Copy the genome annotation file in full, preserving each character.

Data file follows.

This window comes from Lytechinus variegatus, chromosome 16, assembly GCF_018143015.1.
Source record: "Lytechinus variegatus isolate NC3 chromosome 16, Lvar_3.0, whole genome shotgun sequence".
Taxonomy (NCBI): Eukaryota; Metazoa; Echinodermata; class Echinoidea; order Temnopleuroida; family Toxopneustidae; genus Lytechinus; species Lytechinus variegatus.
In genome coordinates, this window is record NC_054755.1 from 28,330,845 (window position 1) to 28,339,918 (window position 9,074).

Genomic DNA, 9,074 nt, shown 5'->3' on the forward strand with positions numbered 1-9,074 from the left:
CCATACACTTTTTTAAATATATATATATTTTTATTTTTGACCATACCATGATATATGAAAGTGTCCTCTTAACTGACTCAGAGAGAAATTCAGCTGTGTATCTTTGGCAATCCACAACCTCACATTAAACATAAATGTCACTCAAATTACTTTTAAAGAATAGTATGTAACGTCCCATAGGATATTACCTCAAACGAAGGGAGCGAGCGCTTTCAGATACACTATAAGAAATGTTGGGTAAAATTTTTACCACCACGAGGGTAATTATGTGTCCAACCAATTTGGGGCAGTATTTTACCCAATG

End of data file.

This window comes from Lytechinus variegatus, chromosome 16, assembly GCF_018143015.1.
Source record: "Lytechinus variegatus isolate NC3 chromosome 16, Lvar_3.0, whole genome shotgun sequence".
Taxonomy (NCBI): Eukaryota; Metazoa; Echinodermata; class Echinoidea; order Temnopleuroida; family Toxopneustidae; genus Lytechinus; species Lytechinus variegatus.
In genome coordinates, this window is record NC_054755.1 from 28,330,845 (window position 1) to 28,339,918 (window position 9,074).

Genomic DNA, 9,074 nt, shown 5'->3' on the forward strand with positions numbered 1-9,074 from the left:
CCATACACTTTTTTAAATATATATATATTTTTATTTTTGACCATACCATGATATATGAAAGTGTCCTCTTAACTGACTCAGAGAGAAATTCAGCTGTGTATCTTTGGCAATCCACAACCTCACATTAAACATAAATGTCACTCAAATTACTTTTAAAGAATAGTATGTAACGTCCCATAGGATATTACCTCAAACGAAGGGAGCGAGCGCTTTCAGATACACTATAAGAAATGTTGGGTAAAATTTTTACCACCACGAGGGTAATTATGTGTCCAACCAATTTGGGGCAGTATTTTACCCAATG